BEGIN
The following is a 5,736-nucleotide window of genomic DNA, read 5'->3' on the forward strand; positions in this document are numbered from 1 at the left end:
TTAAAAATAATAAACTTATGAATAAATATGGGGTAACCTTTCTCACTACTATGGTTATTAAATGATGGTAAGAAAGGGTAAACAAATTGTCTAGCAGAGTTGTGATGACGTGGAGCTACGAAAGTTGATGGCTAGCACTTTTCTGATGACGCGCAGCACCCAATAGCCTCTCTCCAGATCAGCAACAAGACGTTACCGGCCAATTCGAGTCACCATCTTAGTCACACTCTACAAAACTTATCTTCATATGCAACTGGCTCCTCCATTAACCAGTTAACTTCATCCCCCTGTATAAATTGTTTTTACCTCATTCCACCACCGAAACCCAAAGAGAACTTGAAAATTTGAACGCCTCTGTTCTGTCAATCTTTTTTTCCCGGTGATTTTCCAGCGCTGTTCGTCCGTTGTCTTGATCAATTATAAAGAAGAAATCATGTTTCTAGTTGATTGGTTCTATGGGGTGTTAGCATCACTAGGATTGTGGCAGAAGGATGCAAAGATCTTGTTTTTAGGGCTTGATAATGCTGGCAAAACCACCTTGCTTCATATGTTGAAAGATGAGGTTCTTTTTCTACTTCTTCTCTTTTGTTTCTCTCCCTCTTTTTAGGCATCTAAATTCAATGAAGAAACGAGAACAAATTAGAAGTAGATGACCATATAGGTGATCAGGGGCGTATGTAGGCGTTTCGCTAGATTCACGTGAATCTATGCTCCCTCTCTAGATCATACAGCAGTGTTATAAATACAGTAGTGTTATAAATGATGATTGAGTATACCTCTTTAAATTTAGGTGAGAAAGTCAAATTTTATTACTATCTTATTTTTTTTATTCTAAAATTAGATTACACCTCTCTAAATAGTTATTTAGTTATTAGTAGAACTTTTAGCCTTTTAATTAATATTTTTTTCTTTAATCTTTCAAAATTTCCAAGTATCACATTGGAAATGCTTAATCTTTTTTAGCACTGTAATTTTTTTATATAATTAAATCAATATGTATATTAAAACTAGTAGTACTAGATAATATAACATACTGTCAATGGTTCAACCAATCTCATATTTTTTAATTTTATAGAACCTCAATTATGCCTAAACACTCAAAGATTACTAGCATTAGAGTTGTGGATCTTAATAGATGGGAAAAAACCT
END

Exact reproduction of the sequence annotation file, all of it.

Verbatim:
The following is a 5,736-nucleotide window of genomic DNA, read 5'->3' on the forward strand; positions in this document are numbered from 1 at the left end:
TTAAAAATAATAAACTTATGAATAAATATGGGGTAACCTTTCTCACTACTATGGTTATTAAATGATGGTAAGAAAGGGTAAACAAATTGTCTAGCAGAGTTGTGATGACGTGGAGCTACGAAAGTTGATGGCTAGCACTTTTCTGATGACGCGCAGCACCCAATAGCCTCTCTCCAGATCAGCAACAAGACGTTACCGGCCAATTCGAGTCACCATCTTAGTCACACTCTACAAAACTTATCTTCATATGCAACTGGCTCCTCCATTAACCAGTTAACTTCATCCCCCTGTATAAATTGTTTTTACCTCATTCCACCACCGAAACCCAAAGAGAACTTGAAAATTTGAACGCCTCTGTTCTGTCAATCTTTTTTTCCCGGTGATTTTCCAGCGCTGTTCGTCCGTTGTCTTGATCAATTATAAAGAAGAAATCATGTTTCTAGTTGATTGGTTCTATGGGGTGTTAGCATCACTAGGATTGTGGCAGAAGGATGCAAAGATCTTGTTTTTAGGGCTTGATAATGCTGGCAAAACCACCTTGCTTCATATGTTGAAAGATGAGGTTCTTTTTCTACTTCTTCTCTTTTGTTTCTCTCCCTCTTTTTAGGCATCTAAATTCAATGAAGAAACGAGAACAAATTAGAAGTAGATGACCATATAGGTGATCAGGGGCGTATGTAGGCGTTTCGCTAGATTCACGTGAATCTATGCTCCCTCTCTAGATCATACAGCAGTGTTATAAATACAGTAGTGTTATAAATGATGATTGAGTATACCTCTTTAAATTTAGGTGAGAAAGTCAAATTTTATTACTATCTTATTTTTTTTATTCTAAAATTAGATTACACCTCTCTAAATAGTTATTTAGTTATTAGTAGAACTTTTAGCCTTTTAATTAATATTTTTTTCTTTAATCTTTCAAAATTTCCAAGTATCACATTGGAAATGCTTAATCTTTTTTAGCACTGTAATTTTTTTATATAATTAAATCAATATGTATATTAAAACTAGTAGTACTAGATAATATAACATACTGTCAATGGTTCAACCAATCTCATATTTTTTAATTTTATAGAACCTCAATTATGCCTAAACACTCAAAGATTACTAGCATTAGAGTTGTGGATCTTAATAGATGGGAAAAAACCT